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The Other Side of Paradise

Waikiki has exploded since the summer of ’73, when Eric Yanagi, then a 22-year-old commercial photographer struggling to make rent, set off into its side streets with his camera and $500 of State money to document a city in transition. The state was rich with tourism, and government money could be spent on art, so he applied for a grant and was awarded. Using a Minolta SRT 101, three lenses (a 28mm, 55mm and 135mm) and TriX handrolled film, Yanagi shot somewhere between 200-300 rolls of the then-cheaper black and white film. The shy Yanagi pulled himself from his comfort zone to make portraits of strangers on the street and in their homes. Forty years after developing what he estimates as 8,000 negatives in a homemade darkroom, Yanagi has self-published a selection of these images in Waikiki’ 73. Here is a small sampling, supported by quotes from the photographer.


The most important challenge I knew I would have to overcome was my reluctance in engaging strangers. I assumed it could be done, because I’ve seen all these books of other photographers who had somehow done it. I made an attempt at rationally approaching strangers and seeing what happened. It was taking pictures of people on the sidewalk, then later on pounding on doors and asking if I could photograph them in their kitchens or living rooms, and to my surprise, they were more welcoming than suspicious. That was one of the more important lessons of the whole process.

Books I was reading while doing these: Robert Frank’s The Americans, a few by Diane Arbus, Bruce Davidson’s East 100th Street. That was a bad part of Harlem, man. He photographed those people in their homes, which had to have taken serious guts. I was impressed with his gumption. I had this in mind when I would pound on doors. I realized I was following a tradition.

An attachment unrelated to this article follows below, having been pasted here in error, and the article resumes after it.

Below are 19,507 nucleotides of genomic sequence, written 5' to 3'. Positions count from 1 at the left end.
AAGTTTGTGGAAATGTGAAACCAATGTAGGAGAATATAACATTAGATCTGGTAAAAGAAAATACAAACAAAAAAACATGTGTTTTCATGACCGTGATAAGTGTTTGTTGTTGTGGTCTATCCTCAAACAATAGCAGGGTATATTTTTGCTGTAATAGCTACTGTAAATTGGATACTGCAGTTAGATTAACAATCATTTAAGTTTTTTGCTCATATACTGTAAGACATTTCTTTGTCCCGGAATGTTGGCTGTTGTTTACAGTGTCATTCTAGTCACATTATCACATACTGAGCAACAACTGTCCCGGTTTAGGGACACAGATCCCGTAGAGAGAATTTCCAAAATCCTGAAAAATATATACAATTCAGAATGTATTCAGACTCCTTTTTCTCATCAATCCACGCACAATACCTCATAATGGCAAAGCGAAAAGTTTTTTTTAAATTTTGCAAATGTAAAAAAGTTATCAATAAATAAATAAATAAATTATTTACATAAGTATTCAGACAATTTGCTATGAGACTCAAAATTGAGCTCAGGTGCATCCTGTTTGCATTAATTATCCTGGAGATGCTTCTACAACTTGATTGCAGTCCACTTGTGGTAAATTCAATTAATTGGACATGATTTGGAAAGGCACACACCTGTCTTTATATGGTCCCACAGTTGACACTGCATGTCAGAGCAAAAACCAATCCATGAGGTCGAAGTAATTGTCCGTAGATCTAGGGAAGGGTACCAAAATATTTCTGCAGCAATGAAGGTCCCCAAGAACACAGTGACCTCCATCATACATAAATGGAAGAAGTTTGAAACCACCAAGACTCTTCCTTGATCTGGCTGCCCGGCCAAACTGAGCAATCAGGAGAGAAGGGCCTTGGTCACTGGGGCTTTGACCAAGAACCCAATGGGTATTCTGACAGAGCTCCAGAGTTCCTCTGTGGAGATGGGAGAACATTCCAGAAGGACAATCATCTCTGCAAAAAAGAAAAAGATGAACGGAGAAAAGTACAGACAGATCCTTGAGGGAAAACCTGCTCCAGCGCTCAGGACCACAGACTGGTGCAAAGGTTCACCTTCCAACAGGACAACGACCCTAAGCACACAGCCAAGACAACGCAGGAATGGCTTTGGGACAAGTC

I’d say, “Hi, I’m a local guy, doing a photographic documentary of Waikiki,” and two-thirds would say, “Come in.” I had very little difficulty with people in the lower income brackets. It’s rich people that would never let me in.

In general, most photographers tend to have gotten into photography because of their reclusive nature. They’re not usually the most gregarious, and that’s true in my case, but particularly more so when I was younger. When you’re in high school, not knowing which group you fit in with, it can be hard socially. But when you have a camera, it’s some excuse to be there; you can point it at a pretty girl and can get away with it, because you’re performing some sort of service. It still works.

I was actually more interested in the people that live in little houses 10 blocks in, closer to the Ala Wai canal, because that’s the side of Waikiki that most people are not familiar with. If you google Waikiki and look at the thousands of images that come up, you see resort properties, the white sand beach–you normally don’t see families in their living room on Ala Wai Boulevard.

For most foreigners, Waikiki is instantly recognizable, so it had its own intrinsic appeal, but also from a photographic standpoint, it’s going to have a wide variety of people and situations, a more unique visual style than other places. Also, it was going through a huge change; some of those places would never be seen again.

Waikiki ’73, by Eric Yanagi, $55 softcover, $65 hardcover, 8×10” 120 pages, 2012, self-published, order inquiries should be directed to the photographer: [email: eyy]